CAB 65-34, 56-5> '9 APr- '943" Ibid.
*• PREM 3, 354-9, Churchill to Eden 10 May 1943.
•° PREM 3, 237-11, Churchill to Clark Kerr 16 June 1943.
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Churchill even more determined to push on to Sicily and Italy before invading
France, and at the Quebec conference in August 1943 he managed to persuade
the reluctant Americans to continue with his Mediterranean strategy.
The Soviets were angry at the Quebec conference decision to invade Italy
rather than France, and were even more infuriated when they were excluded
from the Allied Military Governments (AMGOTs), the organs by which
occupied Italy was governed. There were noises from Moscow about 'AngloAmerican Gauleiter' and 'Quislings', and there were many people in the
foreign office who felt that signing an armistice with General Badoglio without
first consulting the Soviets was a serious violation of the spirit of the
Anglo-Soviet Treaty. 61
Churchill was by now in a belligerently anti-Soviet mood. At a cabinet
meeting on 5 October Churchill announced that Germany would have to be
strengthened after the war as a bulwark against the Soviet Union, a suggestion
that was warmly supported by General Smuts who attended the meeting. Eden
was horrified at this suggestion and thought that it was part of a larger scheme
to wriggle out of a second front in 1944 and to build up an anti-Soviet bloc.
He decided that he would resign if this was indeed the case.*2 Churchill told
Eden that a ' treaty with SU on her western frontiers would split H of C. I
think we should do everything in our power to persuade the Poles to agree with
the Russians about their eastern frontier, in return for gains in East Prussia
and Silesia. We could certainly promise to use our influence in this respect.'*3
This was mere wishful thinking, for after Sikorski's death there was no hope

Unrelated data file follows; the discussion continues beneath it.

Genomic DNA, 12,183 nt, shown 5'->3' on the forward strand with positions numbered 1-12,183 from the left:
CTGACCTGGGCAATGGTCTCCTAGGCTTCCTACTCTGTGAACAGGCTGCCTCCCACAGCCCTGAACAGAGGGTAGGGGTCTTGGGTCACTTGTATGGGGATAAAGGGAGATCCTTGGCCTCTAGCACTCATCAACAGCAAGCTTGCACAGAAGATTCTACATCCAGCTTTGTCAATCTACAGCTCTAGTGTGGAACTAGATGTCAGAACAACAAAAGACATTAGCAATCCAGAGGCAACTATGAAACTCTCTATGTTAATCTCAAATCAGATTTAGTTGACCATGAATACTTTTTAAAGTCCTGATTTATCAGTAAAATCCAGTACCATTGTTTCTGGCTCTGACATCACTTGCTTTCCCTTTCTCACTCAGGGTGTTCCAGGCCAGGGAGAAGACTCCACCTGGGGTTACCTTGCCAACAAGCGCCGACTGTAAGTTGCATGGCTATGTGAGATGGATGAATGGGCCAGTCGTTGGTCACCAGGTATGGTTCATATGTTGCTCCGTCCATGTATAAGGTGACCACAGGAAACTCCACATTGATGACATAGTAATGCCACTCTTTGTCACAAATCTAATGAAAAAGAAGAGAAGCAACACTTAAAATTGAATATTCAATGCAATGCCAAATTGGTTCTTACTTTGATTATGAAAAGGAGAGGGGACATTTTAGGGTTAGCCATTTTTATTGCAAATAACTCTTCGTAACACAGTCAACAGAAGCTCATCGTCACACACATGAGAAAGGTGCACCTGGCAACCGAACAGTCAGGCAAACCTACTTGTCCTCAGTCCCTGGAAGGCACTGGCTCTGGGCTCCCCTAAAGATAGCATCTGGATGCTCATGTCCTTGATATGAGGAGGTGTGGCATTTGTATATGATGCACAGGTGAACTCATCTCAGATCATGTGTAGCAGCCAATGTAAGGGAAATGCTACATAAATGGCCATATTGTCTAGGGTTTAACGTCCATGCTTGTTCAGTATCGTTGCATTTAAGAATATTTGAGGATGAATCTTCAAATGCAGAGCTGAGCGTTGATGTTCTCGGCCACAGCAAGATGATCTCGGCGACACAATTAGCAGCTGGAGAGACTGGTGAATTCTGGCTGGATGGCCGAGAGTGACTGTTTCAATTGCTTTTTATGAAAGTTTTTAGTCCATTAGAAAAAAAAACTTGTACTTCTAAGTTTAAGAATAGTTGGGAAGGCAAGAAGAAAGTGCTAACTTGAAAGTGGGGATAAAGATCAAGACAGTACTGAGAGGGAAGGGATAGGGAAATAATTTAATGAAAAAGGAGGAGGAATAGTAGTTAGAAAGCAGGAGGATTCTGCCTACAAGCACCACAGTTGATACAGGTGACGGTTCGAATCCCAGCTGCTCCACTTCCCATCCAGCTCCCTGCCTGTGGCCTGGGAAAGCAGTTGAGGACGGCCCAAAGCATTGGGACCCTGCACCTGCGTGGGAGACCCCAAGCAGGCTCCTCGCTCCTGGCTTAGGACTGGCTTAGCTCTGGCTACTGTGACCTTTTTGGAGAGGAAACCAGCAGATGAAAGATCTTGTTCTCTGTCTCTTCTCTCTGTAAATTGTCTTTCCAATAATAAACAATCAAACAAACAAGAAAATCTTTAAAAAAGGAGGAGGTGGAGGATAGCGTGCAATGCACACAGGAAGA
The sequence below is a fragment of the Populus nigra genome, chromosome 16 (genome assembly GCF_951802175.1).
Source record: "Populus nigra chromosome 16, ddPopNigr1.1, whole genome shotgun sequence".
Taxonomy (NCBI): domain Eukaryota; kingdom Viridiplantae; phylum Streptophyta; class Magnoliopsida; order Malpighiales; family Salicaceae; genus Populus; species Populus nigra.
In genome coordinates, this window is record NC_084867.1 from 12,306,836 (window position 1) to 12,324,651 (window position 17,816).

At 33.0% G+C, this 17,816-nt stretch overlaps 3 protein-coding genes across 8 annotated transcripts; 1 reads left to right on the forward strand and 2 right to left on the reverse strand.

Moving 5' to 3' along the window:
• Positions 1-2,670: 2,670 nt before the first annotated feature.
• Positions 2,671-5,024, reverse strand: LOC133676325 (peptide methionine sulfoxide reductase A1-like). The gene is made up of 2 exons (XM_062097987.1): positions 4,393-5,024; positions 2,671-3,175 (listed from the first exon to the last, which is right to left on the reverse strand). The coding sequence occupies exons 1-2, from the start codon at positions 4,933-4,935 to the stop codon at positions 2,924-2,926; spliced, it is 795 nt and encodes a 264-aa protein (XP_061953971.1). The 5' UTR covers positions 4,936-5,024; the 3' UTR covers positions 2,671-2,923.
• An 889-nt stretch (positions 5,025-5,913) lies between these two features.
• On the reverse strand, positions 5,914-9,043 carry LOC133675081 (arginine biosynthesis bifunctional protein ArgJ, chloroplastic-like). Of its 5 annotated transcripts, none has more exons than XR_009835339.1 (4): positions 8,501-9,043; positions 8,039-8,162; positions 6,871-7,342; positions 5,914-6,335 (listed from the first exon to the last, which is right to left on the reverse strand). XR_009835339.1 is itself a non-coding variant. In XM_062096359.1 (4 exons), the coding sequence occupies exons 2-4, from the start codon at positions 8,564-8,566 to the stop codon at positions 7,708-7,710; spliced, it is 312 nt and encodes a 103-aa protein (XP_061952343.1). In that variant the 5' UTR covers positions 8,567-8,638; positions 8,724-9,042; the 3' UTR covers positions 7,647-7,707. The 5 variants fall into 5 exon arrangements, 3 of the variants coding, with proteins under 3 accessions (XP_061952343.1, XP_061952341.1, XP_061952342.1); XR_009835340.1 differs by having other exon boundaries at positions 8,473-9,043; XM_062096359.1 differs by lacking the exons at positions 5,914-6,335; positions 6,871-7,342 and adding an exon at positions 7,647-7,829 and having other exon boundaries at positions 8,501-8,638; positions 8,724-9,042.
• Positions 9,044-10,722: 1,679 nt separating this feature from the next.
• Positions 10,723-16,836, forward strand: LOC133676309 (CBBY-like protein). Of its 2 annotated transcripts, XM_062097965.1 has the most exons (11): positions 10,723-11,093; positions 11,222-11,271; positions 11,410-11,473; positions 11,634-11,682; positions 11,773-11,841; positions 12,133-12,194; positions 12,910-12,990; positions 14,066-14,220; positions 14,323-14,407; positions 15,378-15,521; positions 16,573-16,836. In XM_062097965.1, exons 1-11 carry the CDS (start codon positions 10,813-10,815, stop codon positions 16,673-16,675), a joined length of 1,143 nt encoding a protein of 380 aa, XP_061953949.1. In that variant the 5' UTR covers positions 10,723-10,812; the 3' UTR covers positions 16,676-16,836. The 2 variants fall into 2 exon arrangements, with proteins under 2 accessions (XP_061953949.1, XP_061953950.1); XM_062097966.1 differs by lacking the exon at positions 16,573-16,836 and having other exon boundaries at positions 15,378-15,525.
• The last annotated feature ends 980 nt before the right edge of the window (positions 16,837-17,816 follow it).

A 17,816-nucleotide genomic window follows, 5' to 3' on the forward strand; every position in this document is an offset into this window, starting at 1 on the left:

whatever of the Poles reaching an agreement with the Soviets on a common
As Churchill prepared to meet Roosevelt and Stalin at Teheran, his
principal concern was with the painfully slow progress of the Italian campaign.
As he wrote to the chiefs of staff: ' The Germans have been able to withdraw
several divisions from Italy, including one from the south of Rome in order
to meet the needs on the Russian front. We have therefore failed to take the
weight of the attack off the Soviets.'*4 He knew that he would have to face
Stalin with a very poor hand, and he arrived in Teheran tired, frustrated, badly
prepared and heading for a serious illness. The treatment of the Polish question
was so off-hand that Stalin must have felt that it was a matter of little concern
to the British government and he was delighted that the western Allies had
granted the Soviet Union the right to establish what were euphemistically
described as 'friendly governments' in eastern Europe. The problem for
Churchill was now to convince the Poles to negotiate with the Russians before
the Red Army overran the country and they would be in no position to resist
Soviet demands. The Polish prime minister, Mikolajczyk, told the prime
minister that he could never accept the Curzon Line, as four million Poles lived
on the other side of it.65
F.O. 371, 37033.
• 3 PREM 3, 355-4, Churchill to Eden 6 Oct. 1943.
PREM 3, 76-12, Churchill to C.O.S. 21 Nov. 1943.
•« Harvey diaries, 27 Oct. 1943.
«s PREM 3, 355-7.
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Churchill was getting increasingly annoyed with the Poles' stubbornness and
wrote to Eden: ' I rather contemplate telling the world that we declared war